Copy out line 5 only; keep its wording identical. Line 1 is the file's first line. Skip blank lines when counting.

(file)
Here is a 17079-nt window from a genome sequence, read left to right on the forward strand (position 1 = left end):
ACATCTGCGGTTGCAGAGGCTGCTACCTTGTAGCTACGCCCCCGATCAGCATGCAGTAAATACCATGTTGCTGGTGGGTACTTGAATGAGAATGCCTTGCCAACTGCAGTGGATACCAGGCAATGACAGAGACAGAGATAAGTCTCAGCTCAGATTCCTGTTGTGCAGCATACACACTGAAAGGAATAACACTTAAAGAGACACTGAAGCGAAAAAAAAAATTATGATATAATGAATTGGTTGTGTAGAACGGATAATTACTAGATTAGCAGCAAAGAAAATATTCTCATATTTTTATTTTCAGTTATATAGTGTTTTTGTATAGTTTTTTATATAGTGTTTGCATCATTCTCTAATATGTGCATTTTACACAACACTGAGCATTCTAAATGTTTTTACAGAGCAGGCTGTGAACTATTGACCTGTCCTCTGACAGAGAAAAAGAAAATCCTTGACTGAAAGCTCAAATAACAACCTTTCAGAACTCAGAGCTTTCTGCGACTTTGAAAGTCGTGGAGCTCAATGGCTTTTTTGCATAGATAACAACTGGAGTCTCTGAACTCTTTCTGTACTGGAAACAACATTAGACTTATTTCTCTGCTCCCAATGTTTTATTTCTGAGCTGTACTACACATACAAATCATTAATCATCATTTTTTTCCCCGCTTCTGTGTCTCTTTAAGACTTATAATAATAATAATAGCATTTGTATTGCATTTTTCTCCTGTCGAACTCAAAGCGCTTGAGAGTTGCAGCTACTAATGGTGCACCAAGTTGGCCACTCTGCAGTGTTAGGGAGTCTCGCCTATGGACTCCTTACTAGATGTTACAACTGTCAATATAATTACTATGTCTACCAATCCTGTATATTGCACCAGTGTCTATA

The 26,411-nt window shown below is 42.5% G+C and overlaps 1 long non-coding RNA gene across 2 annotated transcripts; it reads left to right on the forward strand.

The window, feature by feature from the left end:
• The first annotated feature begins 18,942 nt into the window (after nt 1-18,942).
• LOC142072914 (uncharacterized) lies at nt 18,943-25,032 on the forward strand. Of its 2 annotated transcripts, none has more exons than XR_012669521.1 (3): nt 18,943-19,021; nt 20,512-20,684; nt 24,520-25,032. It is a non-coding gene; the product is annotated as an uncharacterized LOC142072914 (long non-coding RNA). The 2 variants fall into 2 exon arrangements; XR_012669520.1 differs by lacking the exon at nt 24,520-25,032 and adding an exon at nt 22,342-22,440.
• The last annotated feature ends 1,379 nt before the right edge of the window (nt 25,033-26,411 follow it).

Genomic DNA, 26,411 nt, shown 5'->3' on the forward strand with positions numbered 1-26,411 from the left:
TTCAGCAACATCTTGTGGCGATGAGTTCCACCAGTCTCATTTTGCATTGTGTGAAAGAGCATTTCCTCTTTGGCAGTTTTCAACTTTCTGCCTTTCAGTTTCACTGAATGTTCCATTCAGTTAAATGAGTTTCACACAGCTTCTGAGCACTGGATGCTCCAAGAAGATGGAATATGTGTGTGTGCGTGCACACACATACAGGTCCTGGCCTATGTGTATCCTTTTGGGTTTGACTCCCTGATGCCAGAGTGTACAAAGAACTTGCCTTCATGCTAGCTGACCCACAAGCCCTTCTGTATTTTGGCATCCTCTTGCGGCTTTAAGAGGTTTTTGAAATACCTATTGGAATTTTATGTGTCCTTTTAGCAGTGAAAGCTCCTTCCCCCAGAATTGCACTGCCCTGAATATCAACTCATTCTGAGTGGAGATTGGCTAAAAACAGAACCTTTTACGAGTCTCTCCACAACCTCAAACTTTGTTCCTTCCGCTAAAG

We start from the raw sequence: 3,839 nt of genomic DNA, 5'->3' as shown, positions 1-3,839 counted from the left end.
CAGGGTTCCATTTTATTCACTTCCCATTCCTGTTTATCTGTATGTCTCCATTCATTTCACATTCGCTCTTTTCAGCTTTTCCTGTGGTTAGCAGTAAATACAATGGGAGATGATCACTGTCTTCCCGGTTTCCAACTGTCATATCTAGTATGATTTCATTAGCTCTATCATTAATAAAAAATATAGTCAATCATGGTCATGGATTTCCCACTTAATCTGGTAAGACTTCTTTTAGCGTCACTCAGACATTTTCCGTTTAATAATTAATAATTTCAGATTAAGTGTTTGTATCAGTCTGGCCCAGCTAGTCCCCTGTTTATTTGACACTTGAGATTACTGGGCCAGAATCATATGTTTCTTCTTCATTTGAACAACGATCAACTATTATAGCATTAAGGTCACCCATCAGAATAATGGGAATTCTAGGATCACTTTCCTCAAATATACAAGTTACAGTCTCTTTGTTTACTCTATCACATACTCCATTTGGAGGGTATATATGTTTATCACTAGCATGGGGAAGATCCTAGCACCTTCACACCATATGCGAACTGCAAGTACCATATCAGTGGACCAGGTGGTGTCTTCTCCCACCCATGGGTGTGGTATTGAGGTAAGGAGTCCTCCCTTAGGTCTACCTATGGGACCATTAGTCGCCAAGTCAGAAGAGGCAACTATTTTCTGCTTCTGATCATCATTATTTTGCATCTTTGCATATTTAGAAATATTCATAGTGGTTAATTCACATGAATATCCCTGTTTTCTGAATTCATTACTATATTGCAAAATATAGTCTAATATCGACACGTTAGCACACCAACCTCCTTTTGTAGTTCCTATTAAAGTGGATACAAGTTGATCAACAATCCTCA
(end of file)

• The first annotated feature begins 18,942 nt into the window (after nt 1-18,942).